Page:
# Is there always a complete, orthogonal set of unitary matrices?

The set of size-$$n$$ unitary matrices span $$\Bbb C^{n \times n}$$ (this can be proven nicely using polar decomposition). If we select a maximal linear subset of unitary matrices, then we have a basis of $$\Bbb C^{n \times n}$$ consisting of $$n^2$$ unitary matrices. My question is whether we can find a basis that satisfies the additional constraint of orthogonality. That is:

Does there exist a basis $$\mathcal B$$ of $$\Bbb C^{n \times n}$$ such that every $$P \in \mathcal B$$ is unitary (that is, $$P^*P = I$$) and for all distinct $$P,Q \in \mathcal B$$, we have $$\langle P,Q \rangle = 0$$?

Here, $$\langle \cdot , \cdot \rangle$$ refers to the Frobenius (AKA Hilbert-Schmidt) inner product, namely $$\langle P, Q \rangle = \operatorname{trace}(PQ^*)$$.

When $$n = 2$$, the Pauli matrices provide a convenient solution. That is, we can take $$\mathcal B = \{I,\sigma_1,\sigma_2,\sigma_3\} \subset \Bbb C^{2 \times 2}.$$ We can use this to produce a solution whenever $$n = 2^k$$. In particular, if we define $$\sigma_0 = I$$ for convenience, we can take $$\mathcal B = \{\sigma_{m_1} \otimes \cdots \otimes \sigma_{m_k} : 0 \leq m_j \leq 3\} \subset \Bbb C^{2^k \times 2^k}.$$ Could we come up with a basis for any other $$n$$? Could we do so for every $$n$$?

Some observations so far:

• Without loss of generality, we can assume that $$\mathcal B$$ contains the $$n \times n$$ identity matrix $$I$$. If $$I$$ is an element of the basis, it follows that the remaining matrices form a basis for the subspace of all trace-$$0$$ matrices.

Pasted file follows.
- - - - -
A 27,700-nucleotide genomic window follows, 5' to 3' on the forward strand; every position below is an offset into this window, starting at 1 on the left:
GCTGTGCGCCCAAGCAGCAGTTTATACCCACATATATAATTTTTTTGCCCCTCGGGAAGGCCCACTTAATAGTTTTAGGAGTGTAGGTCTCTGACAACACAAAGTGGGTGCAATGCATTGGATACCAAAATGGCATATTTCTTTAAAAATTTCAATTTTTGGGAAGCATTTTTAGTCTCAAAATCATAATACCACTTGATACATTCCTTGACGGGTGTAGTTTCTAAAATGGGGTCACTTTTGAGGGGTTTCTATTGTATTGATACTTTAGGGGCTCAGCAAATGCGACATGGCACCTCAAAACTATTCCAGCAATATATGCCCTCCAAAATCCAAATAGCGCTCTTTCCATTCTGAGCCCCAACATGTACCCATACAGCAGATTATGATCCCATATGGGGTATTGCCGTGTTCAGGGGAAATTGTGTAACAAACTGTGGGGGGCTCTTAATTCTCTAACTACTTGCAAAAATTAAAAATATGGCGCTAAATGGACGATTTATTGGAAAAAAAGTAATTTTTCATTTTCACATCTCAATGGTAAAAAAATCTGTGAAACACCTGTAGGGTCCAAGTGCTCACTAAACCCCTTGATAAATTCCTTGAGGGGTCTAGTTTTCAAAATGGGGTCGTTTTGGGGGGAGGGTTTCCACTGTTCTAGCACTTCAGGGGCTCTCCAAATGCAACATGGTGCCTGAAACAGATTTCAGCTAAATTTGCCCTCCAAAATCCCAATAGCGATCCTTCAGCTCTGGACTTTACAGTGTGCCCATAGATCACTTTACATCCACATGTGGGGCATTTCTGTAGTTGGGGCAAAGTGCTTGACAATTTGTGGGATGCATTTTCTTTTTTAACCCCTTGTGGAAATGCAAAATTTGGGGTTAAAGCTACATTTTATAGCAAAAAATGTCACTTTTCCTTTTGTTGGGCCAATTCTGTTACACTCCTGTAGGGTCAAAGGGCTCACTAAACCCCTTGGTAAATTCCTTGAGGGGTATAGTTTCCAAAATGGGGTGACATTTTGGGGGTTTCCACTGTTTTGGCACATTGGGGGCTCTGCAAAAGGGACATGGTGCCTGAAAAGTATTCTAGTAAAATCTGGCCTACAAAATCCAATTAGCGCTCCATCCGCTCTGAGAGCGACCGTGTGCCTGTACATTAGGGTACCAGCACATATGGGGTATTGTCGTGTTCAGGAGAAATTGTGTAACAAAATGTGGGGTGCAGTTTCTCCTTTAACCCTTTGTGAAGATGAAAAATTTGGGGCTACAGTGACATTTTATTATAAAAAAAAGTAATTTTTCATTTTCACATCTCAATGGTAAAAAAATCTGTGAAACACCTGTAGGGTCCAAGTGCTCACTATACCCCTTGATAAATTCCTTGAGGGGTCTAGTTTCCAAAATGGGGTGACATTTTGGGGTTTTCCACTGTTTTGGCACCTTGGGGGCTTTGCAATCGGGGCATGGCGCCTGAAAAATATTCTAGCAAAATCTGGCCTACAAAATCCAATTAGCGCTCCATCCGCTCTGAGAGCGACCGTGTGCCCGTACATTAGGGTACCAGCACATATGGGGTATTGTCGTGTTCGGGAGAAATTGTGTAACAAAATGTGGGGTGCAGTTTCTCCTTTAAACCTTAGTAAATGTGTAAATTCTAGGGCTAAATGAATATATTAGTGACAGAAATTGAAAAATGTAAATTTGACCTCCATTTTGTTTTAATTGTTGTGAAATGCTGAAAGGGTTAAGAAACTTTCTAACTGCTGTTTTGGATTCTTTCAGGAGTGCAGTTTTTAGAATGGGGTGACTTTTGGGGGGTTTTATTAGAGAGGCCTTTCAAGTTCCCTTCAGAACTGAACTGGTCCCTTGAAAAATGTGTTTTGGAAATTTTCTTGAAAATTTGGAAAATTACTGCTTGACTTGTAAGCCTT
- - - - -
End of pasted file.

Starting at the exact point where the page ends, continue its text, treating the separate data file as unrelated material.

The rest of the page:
• A commuting set of matrices spans at most an $$n$$-dimensional subset, so there must be elements of $$\mathcal B$$ that fail to commute

## 1 Answer

Yes, consider the group of $$n^2$$ matrices generated by the shift $$e_i \mapsto e_{i+1}$$ and the diagonal matrix with entries $$(1,\omega,\omega^2,\cdots,\omega^{n-1})$$ where $$\omega$$ is a primitive $$n$$th root of unit.

• Very elegant! Thank you – Ben Grossmann Mar 30 '19 at 20:26
• For what it's worth, these matrices are described in some detail on Wikipedia. They are sometimes called the "shift" and "clock" matrices. – Nathaniel Johnston Mar 31 '19 at 17:08
• Let $g,h$ be these matrices. Do you rather mean the set of those $n^2$ matrices of the form $\{g^kh^\ell\}$? The group $G_n$ generated by these two matrices is larger for $n\ge 2$. It is a (non-abelian for $n\ge 2$) nilpotent group order $n^3$. Indeed the commutator $z=hgh^{-1}g^{-1}$ is the scalar multiplication by $\omega$, and this group consists of the $n^3$ matrices of the form $g^kh^\ell z^m$. – YCor Apr 20 '20 at 12:52
• Good point, indeed the formulation was wrong. – Guillaume Aubrun Apr 20 '20 at 14:44